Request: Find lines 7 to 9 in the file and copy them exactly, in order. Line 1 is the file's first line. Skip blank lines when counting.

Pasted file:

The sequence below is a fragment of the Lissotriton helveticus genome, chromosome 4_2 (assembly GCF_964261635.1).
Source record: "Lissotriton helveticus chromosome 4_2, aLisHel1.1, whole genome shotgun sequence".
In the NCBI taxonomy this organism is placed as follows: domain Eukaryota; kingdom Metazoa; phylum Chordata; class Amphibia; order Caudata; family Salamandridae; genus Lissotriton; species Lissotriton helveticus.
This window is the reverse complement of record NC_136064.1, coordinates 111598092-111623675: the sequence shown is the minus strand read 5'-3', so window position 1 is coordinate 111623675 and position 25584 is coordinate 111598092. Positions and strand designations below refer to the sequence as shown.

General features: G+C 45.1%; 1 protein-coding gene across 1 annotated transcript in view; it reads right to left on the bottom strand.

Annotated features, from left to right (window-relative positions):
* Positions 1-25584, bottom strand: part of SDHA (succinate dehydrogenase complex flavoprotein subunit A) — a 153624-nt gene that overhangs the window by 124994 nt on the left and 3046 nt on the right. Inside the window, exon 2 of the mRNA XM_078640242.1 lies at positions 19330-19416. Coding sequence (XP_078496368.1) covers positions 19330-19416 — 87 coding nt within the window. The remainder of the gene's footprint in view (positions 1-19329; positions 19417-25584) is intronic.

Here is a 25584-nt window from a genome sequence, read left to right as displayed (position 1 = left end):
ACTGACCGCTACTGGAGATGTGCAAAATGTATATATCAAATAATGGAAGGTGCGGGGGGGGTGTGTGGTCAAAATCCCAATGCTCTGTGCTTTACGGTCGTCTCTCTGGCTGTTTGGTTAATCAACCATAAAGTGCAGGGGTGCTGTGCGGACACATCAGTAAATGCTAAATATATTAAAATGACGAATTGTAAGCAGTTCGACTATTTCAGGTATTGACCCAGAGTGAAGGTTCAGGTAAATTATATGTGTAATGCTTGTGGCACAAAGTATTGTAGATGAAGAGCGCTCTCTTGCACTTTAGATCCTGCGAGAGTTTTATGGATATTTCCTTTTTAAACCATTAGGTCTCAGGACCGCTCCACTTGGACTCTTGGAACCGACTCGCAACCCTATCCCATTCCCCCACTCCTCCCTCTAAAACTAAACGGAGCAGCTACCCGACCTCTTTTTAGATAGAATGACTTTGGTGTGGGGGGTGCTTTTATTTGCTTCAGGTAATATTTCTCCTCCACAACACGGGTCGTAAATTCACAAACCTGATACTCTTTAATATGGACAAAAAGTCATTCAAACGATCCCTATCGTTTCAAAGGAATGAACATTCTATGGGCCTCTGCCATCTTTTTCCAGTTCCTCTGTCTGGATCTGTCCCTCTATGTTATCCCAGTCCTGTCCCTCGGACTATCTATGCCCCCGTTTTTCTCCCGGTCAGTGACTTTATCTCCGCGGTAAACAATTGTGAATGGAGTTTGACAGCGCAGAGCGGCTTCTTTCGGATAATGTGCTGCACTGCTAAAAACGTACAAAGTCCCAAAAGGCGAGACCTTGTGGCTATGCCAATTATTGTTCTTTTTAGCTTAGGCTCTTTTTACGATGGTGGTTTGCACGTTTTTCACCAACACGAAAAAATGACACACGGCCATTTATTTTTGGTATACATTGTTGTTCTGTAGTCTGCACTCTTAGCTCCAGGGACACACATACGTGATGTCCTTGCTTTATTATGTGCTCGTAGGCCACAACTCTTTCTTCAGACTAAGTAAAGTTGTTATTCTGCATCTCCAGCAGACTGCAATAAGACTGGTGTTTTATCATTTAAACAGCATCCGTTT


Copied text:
* Positions 1-25584, bottom strand: part of SDHA (succinate dehydrogenase complex flavoprotein subunit A) — a 153624-nt gene that overhangs the window by 124994 nt on the left and 3046 nt on the right. Inside the window, exon 2 of the mRNA XM_078640242.1 lies at positions 19330-19416. Coding sequence (XP_078496368.1) covers positions 19330-19416 — 87 coding nt within the window. The remainder of the gene's footprint in view (positions 1-19329; positions 19417-25584) is intronic.

Here is a 25584-nt window from a genome sequence, read left to right as displayed (position 1 = left end):
ACTGACCGCTACTGGAGATGTGCAAAATGTATATATCAAATAATGGAAGGTGCGGGGGGGGTGTGTGGTCAAAATCCCAATGCTCTGTGCTTTACGGTCGTCTCTCTGGCTGTTTGGTTAATCAACCATAAAGTGCAGGGGTGCTGTGCGGACACATCAGTAAATGCTAAATATATTAAAATGACGAATTGTAAGCAGTTCGACTATTTCAGGTATTGACCCAGAGTGAAGGTTCAGGTAAATTATATGTGTAATGCTTGTGGCACAAAGTATTGTAGATGAAGAGCGCTCTCTTGCACTTTAGATCCTGCGAGAGTTTTATGGATATTTCCTTTTTAAACCATTAGGTCTCAGGACCGCTCCACTTGGACTCTTGGAACCGACTCGCAACCCTATCCCATTCCCCCACTCCTCCCTCTAAAACTAAACGGAGCAGCTACCCGACCTCTTTTTAGATAGAATGACTTTGGTGTGGGGGGTGCTTTTATTTGCTTCAGGTAATATTTCTCCTCCACAACACGGGTCGTAAATTCACAAACCTGATACTCTTTAATATGGACAAAAAGTCATTCAAACGATCCCTATCGTTTCAAAGGAATGAACATTCTATGGGCCTCTGCCATCTTTTTCCAGTTCCTCTGTCTGGATCTGTCCCTCTATGTTATCCCAGTCCTGTCCCTCGGACTATCTATGCCCCCGTTTTTCTCCCGGTCAGTGACTTTATCTCCGCGGTAAACAATTGTGAATGGAGTTTGACAGCGCAGAGCGGCTTCTTTCGGATAATGTGCTGCACTGCTAAAAACGTACAAAGTCCCAAAAGGCGAGACCTTGTGGCTATGCCAATTATTGTTCTTTTTAGCTTAGGCTCTTTTTACGATGGTGGTTTGCACGTTTTTCACCAACACGAAAAAATGACACACGGCCATTTATTTTTGGTATACATTGTTGTTCTGTAGTCTGCACTCTTAGCTCCAGGGACACACATACGTGATGTCCTTGCTTTATTATGTGCTCGTAGGCCACAACTCTTTCTTCAGACTAAGTAAAGTTGTTATTCTGCATCTCCAGCAGACTGCAATAAGACTGGTGTTTTATCATTTAAACAGCATCCGTTT